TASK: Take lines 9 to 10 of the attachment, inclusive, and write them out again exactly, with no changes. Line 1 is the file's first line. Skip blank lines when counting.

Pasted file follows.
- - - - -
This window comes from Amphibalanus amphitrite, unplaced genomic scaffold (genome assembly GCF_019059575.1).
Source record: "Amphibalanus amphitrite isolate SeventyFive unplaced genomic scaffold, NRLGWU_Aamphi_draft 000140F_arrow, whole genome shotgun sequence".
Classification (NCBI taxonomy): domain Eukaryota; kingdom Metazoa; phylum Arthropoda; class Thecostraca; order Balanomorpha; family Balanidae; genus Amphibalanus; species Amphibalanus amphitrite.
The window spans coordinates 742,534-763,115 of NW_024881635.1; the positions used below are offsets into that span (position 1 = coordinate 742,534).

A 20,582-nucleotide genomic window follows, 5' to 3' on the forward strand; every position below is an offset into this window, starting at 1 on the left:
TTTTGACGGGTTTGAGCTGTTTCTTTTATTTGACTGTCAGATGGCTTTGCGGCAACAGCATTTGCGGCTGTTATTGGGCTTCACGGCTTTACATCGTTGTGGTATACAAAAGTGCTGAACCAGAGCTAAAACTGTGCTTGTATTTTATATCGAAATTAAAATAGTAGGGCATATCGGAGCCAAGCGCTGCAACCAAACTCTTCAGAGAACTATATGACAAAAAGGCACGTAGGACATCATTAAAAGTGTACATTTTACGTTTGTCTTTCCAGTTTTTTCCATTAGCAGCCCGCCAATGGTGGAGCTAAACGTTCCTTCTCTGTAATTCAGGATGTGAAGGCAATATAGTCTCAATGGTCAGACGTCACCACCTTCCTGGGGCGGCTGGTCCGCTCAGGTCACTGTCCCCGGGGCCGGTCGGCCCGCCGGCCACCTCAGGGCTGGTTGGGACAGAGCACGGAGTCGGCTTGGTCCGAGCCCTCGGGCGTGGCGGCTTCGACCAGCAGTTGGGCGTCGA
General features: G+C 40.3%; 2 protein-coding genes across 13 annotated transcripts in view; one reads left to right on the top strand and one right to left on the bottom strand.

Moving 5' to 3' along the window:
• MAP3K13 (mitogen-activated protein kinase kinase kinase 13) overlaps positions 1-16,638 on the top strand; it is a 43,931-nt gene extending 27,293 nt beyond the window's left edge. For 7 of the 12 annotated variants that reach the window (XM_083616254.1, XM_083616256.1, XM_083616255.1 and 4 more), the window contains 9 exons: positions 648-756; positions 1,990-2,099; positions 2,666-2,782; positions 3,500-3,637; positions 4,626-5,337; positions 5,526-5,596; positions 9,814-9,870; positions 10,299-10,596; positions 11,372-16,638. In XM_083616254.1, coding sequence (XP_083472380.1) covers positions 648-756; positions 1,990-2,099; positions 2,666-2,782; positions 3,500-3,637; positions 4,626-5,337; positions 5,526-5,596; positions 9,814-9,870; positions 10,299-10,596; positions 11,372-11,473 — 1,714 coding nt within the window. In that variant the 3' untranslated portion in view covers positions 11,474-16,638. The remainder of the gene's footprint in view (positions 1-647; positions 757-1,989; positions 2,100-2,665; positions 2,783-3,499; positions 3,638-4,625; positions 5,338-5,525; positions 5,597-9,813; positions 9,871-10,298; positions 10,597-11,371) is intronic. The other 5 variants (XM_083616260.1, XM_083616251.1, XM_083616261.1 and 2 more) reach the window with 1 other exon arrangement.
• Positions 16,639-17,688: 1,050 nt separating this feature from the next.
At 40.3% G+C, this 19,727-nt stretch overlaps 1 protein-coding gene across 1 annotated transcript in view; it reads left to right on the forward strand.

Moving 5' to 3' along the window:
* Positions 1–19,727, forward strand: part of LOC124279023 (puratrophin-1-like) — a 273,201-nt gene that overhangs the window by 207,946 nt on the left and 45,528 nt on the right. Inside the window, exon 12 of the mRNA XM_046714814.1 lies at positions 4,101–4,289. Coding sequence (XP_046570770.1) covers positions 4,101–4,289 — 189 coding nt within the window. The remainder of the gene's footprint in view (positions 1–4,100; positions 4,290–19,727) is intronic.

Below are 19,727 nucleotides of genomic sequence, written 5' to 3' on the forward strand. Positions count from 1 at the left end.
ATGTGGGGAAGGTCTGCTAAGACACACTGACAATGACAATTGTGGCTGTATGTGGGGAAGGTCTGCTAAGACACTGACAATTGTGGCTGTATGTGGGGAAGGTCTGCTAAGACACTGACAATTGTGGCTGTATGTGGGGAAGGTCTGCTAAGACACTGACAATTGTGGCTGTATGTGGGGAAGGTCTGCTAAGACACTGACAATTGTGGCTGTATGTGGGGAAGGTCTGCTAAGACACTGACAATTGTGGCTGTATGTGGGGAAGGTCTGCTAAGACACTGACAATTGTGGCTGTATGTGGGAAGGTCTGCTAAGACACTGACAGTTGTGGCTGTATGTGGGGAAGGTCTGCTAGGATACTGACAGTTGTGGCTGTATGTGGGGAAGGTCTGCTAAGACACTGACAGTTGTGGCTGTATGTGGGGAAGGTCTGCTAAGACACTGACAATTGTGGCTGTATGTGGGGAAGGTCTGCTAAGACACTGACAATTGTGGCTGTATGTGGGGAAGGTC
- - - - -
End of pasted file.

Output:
• MAP3K13 (mitogen-activated protein kinase kinase kinase 13) overlaps positions 1-16,638 on the top strand; it is a 43,931-nt gene extending 27,293 nt beyond the window's left edge. For 7 of the 12 annotated variants that reach the window (XM_083616254.1, XM_083616256.1, XM_083616255.1 and 4 more), the window contains 9 exons: positions 648-756; positions 1,990-2,099; positions 2,666-2,782; positions 3,500-3,637; positions 4,626-5,337; positions 5,526-5,596; positions 9,814-9,870; positions 10,299-10,596; positions 11,372-16,638. In XM_083616254.1, coding sequence (XP_083472380.1) covers positions 648-756; positions 1,990-2,099; positions 2,666-2,782; positions 3,500-3,637; positions 4,626-5,337; positions 5,526-5,596; positions 9,814-9,870; positions 10,299-10,596; positions 11,372-11,473 — 1,714 coding nt within the window. In that variant the 3' untranslated portion in view covers positions 11,474-16,638. The remainder of the gene's footprint in view (positions 1-647; positions 757-1,989; positions 2,100-2,665; positions 2,783-3,499; positions 3,638-4,625; positions 5,338-5,525; positions 5,597-9,813; positions 9,871-10,298; positions 10,597-11,371) is intronic. The other 5 variants (XM_083616260.1, XM_083616251.1, XM_083616261.1 and 2 more) reach the window with 1 other exon arrangement.
• Positions 16,639-17,688: 1,050 nt separating this feature from the next.